(284f) Quality By Control (QbC) Guided Quality By Design (QbD) for the Optimal Operation of Integrated Crystallizer-Wet Mill Systems | AIChE

(284f) Quality By Control (QbC) Guided Quality By Design (QbD) for the Optimal Operation of Integrated Crystallizer-Wet Mill Systems


Szilagyi, B. - Presenter, Purdue University
Nagy, Z. K., Purdue University

The simultaneous control of crystal shape and size is particularly important in fine chemical and, especially, pharmaceutical crystallization. These two quantities not only influence significantly the dissolution rate and bioavailability of final drug products, but also contribute to the manufacturability and efficiency of downstream operations. The manipulation of crystal shape, however, is difficult since it requires the decoupled growth rate control of individual crystal faces. The supersaturation and solvent system dependency of these rates are often not strong enough to enable impactful crystal shape control through temperature and/or solvent composition variation. Promising results have been achieved by using tailored growth rate modifier additives in the case of model systems, however, this does not provide a general framework for controlling the crystal shape.1

If the crystal size or shape cannot be achieved in the crystallizer - because the target is out of the achievable domain of the crystallization process – downstream correcting steps are involved. The most often used processes are granulation and/or milling. Recently, the wet-mill process was integrated with the crystallizer in different ways to increase the achievable crystal size domain. It was observed that the integrated operation leads to significant improvements in the produced crystal size.2 However, similar studies have not been carried out yet for crystal shape control problems.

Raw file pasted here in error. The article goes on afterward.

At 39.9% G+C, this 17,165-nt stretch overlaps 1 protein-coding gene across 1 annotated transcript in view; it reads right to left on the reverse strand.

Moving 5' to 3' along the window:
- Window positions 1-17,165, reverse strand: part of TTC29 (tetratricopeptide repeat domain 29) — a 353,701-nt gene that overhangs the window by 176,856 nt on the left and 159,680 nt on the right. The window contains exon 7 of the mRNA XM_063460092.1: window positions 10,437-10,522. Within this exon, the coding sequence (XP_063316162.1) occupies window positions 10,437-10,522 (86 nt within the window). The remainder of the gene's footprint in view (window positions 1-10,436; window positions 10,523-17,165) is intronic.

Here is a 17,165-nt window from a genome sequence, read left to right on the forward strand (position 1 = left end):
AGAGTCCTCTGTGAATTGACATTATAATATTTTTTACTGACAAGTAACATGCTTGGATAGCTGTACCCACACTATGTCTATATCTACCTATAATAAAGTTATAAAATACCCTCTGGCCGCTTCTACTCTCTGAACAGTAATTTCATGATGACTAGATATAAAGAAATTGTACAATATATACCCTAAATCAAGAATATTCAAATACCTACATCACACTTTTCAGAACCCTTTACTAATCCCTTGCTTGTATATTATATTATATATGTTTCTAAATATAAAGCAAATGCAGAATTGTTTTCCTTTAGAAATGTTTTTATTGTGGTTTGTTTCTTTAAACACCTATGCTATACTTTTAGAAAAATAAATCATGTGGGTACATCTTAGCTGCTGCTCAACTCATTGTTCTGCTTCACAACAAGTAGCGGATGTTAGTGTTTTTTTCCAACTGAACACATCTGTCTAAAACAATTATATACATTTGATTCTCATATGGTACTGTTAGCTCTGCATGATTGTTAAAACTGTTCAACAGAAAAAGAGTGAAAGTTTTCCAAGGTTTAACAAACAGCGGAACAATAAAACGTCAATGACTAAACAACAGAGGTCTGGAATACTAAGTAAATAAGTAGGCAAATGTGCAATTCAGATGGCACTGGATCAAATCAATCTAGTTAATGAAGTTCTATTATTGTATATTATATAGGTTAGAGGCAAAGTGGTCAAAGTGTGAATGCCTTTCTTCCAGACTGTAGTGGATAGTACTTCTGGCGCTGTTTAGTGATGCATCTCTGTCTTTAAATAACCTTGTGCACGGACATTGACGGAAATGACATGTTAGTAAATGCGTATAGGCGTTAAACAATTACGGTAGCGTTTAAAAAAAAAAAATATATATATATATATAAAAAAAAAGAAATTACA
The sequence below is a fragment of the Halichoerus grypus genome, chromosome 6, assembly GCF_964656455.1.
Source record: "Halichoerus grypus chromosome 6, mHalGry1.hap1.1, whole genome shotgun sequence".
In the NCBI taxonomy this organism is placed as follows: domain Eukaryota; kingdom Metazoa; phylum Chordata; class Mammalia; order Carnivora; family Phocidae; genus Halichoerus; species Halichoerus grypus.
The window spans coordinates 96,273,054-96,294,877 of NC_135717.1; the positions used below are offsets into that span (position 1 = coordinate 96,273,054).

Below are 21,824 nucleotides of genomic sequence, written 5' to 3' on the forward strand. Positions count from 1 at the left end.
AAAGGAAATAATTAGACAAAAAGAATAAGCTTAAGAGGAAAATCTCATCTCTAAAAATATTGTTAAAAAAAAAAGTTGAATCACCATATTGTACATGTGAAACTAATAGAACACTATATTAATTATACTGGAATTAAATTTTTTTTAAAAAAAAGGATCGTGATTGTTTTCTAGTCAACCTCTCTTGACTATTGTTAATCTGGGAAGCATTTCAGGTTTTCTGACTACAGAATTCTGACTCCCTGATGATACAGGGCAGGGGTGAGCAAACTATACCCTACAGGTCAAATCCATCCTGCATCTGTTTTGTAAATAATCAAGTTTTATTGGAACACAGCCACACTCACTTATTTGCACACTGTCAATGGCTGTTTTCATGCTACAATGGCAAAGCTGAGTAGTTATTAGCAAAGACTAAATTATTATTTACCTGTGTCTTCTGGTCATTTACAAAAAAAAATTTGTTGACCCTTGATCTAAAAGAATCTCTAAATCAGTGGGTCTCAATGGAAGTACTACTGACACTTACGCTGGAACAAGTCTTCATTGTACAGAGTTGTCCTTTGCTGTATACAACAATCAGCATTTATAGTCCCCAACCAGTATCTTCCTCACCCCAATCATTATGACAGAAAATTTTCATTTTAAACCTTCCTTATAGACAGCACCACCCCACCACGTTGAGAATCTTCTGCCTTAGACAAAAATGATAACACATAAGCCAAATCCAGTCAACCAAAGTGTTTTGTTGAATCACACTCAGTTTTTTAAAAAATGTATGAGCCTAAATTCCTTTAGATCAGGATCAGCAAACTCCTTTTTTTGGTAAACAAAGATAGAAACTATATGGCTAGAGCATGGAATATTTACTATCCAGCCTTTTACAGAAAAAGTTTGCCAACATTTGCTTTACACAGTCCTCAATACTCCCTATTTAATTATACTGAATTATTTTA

The aim of this work is to analyze and evaluate the possibilities of controlling the bivariate size distribution (which by definition involves crystal size and shape information) of high-aspect ratio crystals in an integrated crystallizer-external wet mill system. It is considered that in the crystallizer primary and secondary nucleation, crystal growth and dissolution along the length and width axes occur, whereas in the wet mill – in addition to the aforementioned mechanisms - fragmentation and attrition is also considered. The advanced hydrodynamic description enables the direct implication of stirrer revolution speed in the model. The generated system of hyperbolic partial differential and ordinary differential equations is solved by the fully discretized high resolution finite volume method, involving GPU acceleration, which was showed to bring significant computational time reduction for bivariate population balance equations.3 The dynamic optimization of wet-mill rotation speed, crystallizer temperature and recirculation flowrate revealed that the target bivariate crystal size distribution can be much better achieved with the integrated system than manipulating only the crystallization conditions.

The optimum operating profiles obtained with respect to various constraints, objectives and initial conditions show clear similarities, which suggests that the general operating pattern is system independent. After this discovery enabled by the modelling and process optimization, or, in broader concept, by the QbC approach, the methods of experimental design, or, on broader concept, the QbD, can be applied to determine the exact values of heating/cooling rates as well as the stirring rate of the internal/external wet mill for a particular crystallization system. The experimental validation of the method is in progress.


  1. Klapwijk, A. R., Simone, E., Nagy, Z. K. & Wilson, C. C., Cryst. Growth Des. 16, 4349–4359 (2016).
  2. Yang, Y., Song, L., Gao, T. & Nagy, Z. K., Cryst. Growth Des. 15, 5879–5885 (2015).
  3. Szilágyi, B. & Nagy, Z. K., Comput. Chem. Eng. 91, 167–181 (2016).